Currently, 10 Sam Houston State University undergraduate students are traveling the world to witness some fantastic astronomical phenomena for the Bucket List Astronomy Tour (BLAsT) Class, led by astronomy professors Dr. Scott Miller and Dr. C. Renee James, a frequent contributor to Astronomy magazine. They’re currently in Arizona and New Mexico, as they spent Sunday beneath the “ring of fire” of the 2012 annular eclipse. As part of the BLAsT Class, the students are writing blogs about their experiences, and James has been kind enough to share them with the readers at Astronomy.com. First up is a recap of the eclipse from Samantha Toback, a 19-year-old history major with minors in secondary education and Spanish.
More than 100 people gathered at the top of the Desert View Watchtower in the Grand Canyon to watch the May 20, 2012, annular eclipse. The park ranger handed out eclipse viewing glasses to the crowd. // photo by Mallory Smith
On Sunday, I got to witness an astronomical event that I've wanted to see since I was in elementary school. I remember learning about eclipses and wishing I could view one myself. I finally got the chance (nearly 10 years later), and it was at one of the most beautiful places I've been — the Grand Canyon.
A “ring of fire” was on display for the Bucket List Astronomy Tour Class of Sam Houston State University on May 20, 2012. // photo by Nicholas MacDonald
The annular eclipse was one of the most spectacular things I've seen. There were about 100 people on the view tower with us, with large groups on the ground to either side. There were representatives from NASA and SOFIA (including Education Programs Manager Coral Clark) with telescopes set up, allowing the people with only solar glasses the chance to view everything with more detail. Listening to the little kids talk about the wondrous event in the sky was possibly just as awesome as the eclipse itself — I love seeing young kids interested in science.
The eclipse began around 5:27 p.m. We had one of our Galileoscopes set up with a solar filter so we could view the progress of the eclipse. Watching the Moon “eat” the sunspots as it slowly made its way between the Sun and Earth was pretty entertaining. The excitement radiating from the crowd became more and more potent the closer we got to totality. Finally, at around 6:30, annularity was achieved.
The eclipse neared its end as the Sun set over the Grand Canyon. // photo by Laura Durham
Ooh's and aah's were heard all around, and Dr. James jubilantly cried, "Happy New Moon!" The crowd diminished greatly from that point, until only those of us taking observation notes were left. After all of the excitement preceding totality, the end of the eclipse was rather anticlimactic. The sunspots began to reappear as the Moon, Earth, and the Sun fell out of alignment. At one point, near the very end, the Sun was behind parts of the Grand Canyon as well as a tiny portion of the Moon. The Sun set before the eclipse officially ended, unfortunately.
Nicholas MacDonald took a solar filter sheet and attached it to his camera and ended up with some really great pictures of the eclipse and some sunspots. The rest of us who only had point-and-shoot cameras or iPads had to make do with just holding the eclipse glasses in front of the lenses of our cameras. I did manage to get one or two decent photos through the Galileoscope, but mine are nowhere near as awesome as those taken by people who had DSLR cameras.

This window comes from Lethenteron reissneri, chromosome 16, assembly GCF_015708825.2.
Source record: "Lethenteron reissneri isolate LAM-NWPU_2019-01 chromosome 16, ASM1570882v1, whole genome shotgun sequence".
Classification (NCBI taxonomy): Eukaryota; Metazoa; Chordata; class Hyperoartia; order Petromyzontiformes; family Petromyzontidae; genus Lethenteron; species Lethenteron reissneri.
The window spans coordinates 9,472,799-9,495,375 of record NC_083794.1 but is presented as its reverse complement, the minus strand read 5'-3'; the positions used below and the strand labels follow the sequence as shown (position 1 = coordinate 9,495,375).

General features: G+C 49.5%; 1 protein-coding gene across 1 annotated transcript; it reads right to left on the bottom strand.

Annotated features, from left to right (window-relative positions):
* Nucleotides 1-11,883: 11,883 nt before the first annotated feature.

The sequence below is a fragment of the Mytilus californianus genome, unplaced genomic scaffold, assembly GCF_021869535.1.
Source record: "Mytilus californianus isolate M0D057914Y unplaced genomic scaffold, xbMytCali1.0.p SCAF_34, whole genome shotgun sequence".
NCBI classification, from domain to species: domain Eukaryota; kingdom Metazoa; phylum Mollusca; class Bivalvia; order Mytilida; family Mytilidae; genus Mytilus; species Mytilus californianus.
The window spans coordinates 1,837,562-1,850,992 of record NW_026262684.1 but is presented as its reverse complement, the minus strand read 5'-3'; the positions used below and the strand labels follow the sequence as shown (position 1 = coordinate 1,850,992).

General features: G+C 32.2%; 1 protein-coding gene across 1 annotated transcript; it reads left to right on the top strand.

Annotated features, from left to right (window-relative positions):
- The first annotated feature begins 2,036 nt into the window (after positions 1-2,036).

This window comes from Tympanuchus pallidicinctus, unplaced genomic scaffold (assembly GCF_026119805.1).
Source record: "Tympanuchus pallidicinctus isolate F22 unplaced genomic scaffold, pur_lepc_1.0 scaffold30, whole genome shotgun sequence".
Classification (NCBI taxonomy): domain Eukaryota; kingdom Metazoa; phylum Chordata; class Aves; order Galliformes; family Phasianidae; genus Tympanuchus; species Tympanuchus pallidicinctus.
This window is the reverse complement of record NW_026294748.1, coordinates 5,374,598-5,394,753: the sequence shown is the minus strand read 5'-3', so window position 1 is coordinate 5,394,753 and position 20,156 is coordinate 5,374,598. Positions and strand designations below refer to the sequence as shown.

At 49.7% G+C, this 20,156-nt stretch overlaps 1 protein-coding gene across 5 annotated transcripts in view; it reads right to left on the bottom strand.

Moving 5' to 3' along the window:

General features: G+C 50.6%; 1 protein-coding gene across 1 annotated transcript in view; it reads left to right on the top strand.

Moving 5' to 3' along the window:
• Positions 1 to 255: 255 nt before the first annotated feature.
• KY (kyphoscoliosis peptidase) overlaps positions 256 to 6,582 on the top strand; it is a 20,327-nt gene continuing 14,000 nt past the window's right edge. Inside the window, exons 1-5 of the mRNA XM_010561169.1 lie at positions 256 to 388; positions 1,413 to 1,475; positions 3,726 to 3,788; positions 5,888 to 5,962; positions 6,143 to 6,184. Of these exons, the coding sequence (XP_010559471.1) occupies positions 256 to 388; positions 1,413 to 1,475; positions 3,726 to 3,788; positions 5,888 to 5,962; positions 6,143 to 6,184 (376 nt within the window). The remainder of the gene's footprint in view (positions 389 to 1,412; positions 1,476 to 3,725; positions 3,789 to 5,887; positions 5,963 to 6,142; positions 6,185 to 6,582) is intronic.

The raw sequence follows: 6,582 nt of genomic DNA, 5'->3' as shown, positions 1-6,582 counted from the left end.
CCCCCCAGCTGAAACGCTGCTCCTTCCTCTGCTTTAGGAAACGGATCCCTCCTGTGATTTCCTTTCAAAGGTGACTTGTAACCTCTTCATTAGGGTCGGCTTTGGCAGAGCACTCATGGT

The V-Bar-V Heritage site is full of astronomical petroglyphs. For this one, sunlight passing through the rock slit illuminated a petroglyph of a corn stalk, indicating that this day was corn planting day for the culture that lived in this valley from about A.D. 950–1300. // photo by Laura Durham
All in all, Sunday was astounding. Being surrounded by people as interested in astronomy as I am while being a part of such a once-in-a-lifetime event was awe-inspiring. I hope that everybody there was able to enjoy the raw beauty of the Grand Canyon as well as the stunning eclipse as much as I did.
After the eclipse, the class headed to the V-Bar-V Heritage Site near Sedona, Arizona, to see the petroglyphs of some ancient astronomers. Eric Webb, a23-year-old animation major, provided this recap:
Monday was personally more amazing for me than viewing an annular eclipse over the Grand Canyon among a large crowd of tourists. On this day, our small group of astronomy students got to look back on past astronomy students — those of the ancient past. We visited a site called V-Bar-V where ancient tribes (more than 900 years ago) created petroglyphs that let them track the seasons, utilizing the position of the Sun’s light relative to the symbolic carvings in the massive cliffs and boulders of the site.
At first glance, the almost childlike doodling carved into the cliff side seems like insignificant gibberish, but when the Sun reaches its peak, the symbols are slashed by shafts of light that line up with significant patterns indicating what time of year it was and what should be done to prepare for future endeavors. The relative crudeness of the carvings is quickly forgotten when you realize that the people that made them had no metal tools and basically created the whole motif using stone on stone. It was most interesting to learn that the site had been vacant for a century or two before Columbus was even born because ancient peoples had a basic understanding that staying in one place for too long depletes the resources and makes the place uninhabitable — a lesson “civilized” society could learn a great deal from.
The Bucket List Astronomy Trip Class, led by Sam Houston State astronomy professors C. Renee James (front row, third from left) and Scott Miller (back row, third from left), spent Monday, May 21, at the V-Bar-B Heritage Site near Sedona, Arizona // photo courtesy C. Renee James